Ok, this is a rewrite of something i actually wrote as part of a Blitz travel thread, believe it or not. Which was subsequently lost and which i never saved because it was actually written “live” on a blitz page rather than in Word. I never expected it to develop beyond a paragraph or two but it morphed.
So, totally Rewritten in the sense of totally started over without the original to refer too. The events are true, the broad story is true and it dates to 1998.
ok, here we go. Flame away, lol
An Old Meeting.
Dawn had broken some time ago and now a newly minted sun was threatening to creep over the horizon. Pale, cold shafts of light began seeping across an icy morning. As if granted animation by the departure of darkness, coils of mist lifted languidly off a scene of foreshore and the mouth of the Clyde River. Their lazy unhurriedness was matched in character both by the corresponding tendrils of steam from a freshly brewed cup of coffee, and also my own sluggish thoughts. Distant bird calls announced the imminent arrival of a new day, a low murmur of conversation and the clink of crockery emanated from the nearby café, but all else was silent. Even the gentle lapping of the water on the shore was undertaken with stealthy tenderness, a gentle caress in keeping with the mood.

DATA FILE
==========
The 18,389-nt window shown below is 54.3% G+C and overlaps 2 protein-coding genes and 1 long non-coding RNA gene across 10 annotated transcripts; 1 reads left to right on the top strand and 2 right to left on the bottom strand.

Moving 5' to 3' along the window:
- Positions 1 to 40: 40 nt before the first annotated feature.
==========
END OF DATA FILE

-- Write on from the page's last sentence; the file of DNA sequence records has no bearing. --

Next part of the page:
Away to my left could just be seen, beyond a small forest of gently waving boat masts, the frosty metallic skeleton of a bridge spanning the tidal river, its stark rectangular form at odds with the rambling coastal bush that extended out behind it. I contemplated it with surprise, for it looked far smaller than the structure whose lights the previous evening had shone out of the inky darkness like a beacon of salvation. Never had a storm-battered sailor been more relieved to espy the warning glow of a harbour lighthouse strobe than I had been to see that line of welcoming sodium vapour lamps.